"The need for food doesn't define them," Cooper said. "Their trial defines us. It's an opportunity to be that soldier for them."
Cooper compared someone suffering from hunger to the story from the Bible about a blind man healed by Jesus. Those who saw the man was blind assumed he was a sinner or had done something wrong, Cooper said, but it wasn't the man's fault that he was blind.
"Some of our trials come because of no choice of our own, and we must think of the legacy we want to leave," he added. "These students have made a mark on the Food Bank."
Express Lube Director of Fleet Operations and TV Spokesperson Bo Durkop and Express Lube Director of Operations Eric Galindo, the two special special guests at the event, shared stories of faith and perseverance with the graduates, at times moving some to tears.
Durkop, a former drug addict, was arrested multiple times, but after he let God into his life, he said, everything changed.
"I wasn't who you see today," Durkop said. "I was arrested multiple times and addicted to drugs, but one day I broke down and got tired of doing the same thing everyday. I let God in my heart, met my wife, and started working at Express Lube, vacuuming cars."
Durkop said he never imagined staying in that business, as he thought of finishing a college degree, thinking that was the only way to success. But Durkop put his trust in God, he said, and slowly moved up, until he landed the job he has today.
"Trust in the Lord with all of your heart and lean not on your own understanding," Durkop said, encouraging audience members to approach him after the event if they were in need of a prayer.
Galindo shared his own testimony of spending seven years in a federal institution for selling cocaine.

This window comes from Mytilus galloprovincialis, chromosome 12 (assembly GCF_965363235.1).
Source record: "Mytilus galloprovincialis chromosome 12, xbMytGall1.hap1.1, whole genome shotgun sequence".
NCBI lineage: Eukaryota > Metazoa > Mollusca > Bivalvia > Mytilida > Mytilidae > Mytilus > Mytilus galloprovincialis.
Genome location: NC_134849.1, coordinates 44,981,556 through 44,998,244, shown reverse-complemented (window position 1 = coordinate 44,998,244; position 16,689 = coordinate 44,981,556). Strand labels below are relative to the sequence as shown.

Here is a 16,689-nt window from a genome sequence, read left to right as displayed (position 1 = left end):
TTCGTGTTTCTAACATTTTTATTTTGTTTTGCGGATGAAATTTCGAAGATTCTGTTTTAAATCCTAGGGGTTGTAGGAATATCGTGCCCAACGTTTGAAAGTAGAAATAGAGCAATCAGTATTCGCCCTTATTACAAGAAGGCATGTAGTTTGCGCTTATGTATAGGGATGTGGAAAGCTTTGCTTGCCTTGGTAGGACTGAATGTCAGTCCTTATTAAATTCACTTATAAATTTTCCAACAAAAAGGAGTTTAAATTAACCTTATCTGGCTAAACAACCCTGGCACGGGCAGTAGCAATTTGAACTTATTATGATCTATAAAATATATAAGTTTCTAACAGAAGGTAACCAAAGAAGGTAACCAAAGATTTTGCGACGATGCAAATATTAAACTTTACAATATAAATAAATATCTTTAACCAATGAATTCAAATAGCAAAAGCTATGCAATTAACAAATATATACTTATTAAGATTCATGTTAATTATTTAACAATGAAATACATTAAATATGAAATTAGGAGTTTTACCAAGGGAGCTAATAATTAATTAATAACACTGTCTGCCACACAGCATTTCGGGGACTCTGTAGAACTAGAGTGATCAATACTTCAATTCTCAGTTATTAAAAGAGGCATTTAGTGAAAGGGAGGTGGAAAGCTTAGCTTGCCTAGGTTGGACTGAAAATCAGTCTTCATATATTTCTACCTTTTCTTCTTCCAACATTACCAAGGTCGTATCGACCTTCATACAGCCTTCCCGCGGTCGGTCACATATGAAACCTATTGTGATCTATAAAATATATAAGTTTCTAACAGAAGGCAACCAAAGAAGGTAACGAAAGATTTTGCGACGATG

"I know how you feel," Galindo told the inmates. "I've been where you're at. I lived a very horrible lifestyle and I was using cocaine every single day."
Galindo praised the many prison programs available to inmates in detention facilities, such as those in culinary arts, warehousing programs, and other areas. While he spoke of the benefits these programs offer, he also acknowledged the judgement individuals receive when they enter into such programs.
"What people don't understand as state and federal inmates, is that by joining these types of programs, there's a tremendous amount of scrutiny because you're going against the norm of prison life and society," Galindo said. "Many of the times, when you go back into the prison setting, people are very negative and say things like, 'Why do you do that, man? Why do you go over there? That's not gonna matter.'"
Galindo asked the graduates if they had experienced that, and many nodded. Galindo worked on cars and earned his associate degree in business while in the system despite being discouraged by other inmates and told he wouldn't succeed. Once he was released, Galindo enrolled in college and earned a bachelor's and master's degree. He is currently in pursuit of his Ph.D.
"What you are doing now is very powerful, because it's gonna make all the difference when you finally enter society," Galindo said. "You're gonna be told that you can't be successful, or that you'll never amount to anything, or that you're gonna wear your jacket forever. That is so untrue, false, and deluded. You can do anything that you want."
To find out more about programs at the San Antonio Food Bank, click here.
Top image: Samson Camion receives his graduation certificate. Photo by Kathryn Boyd-Batstone.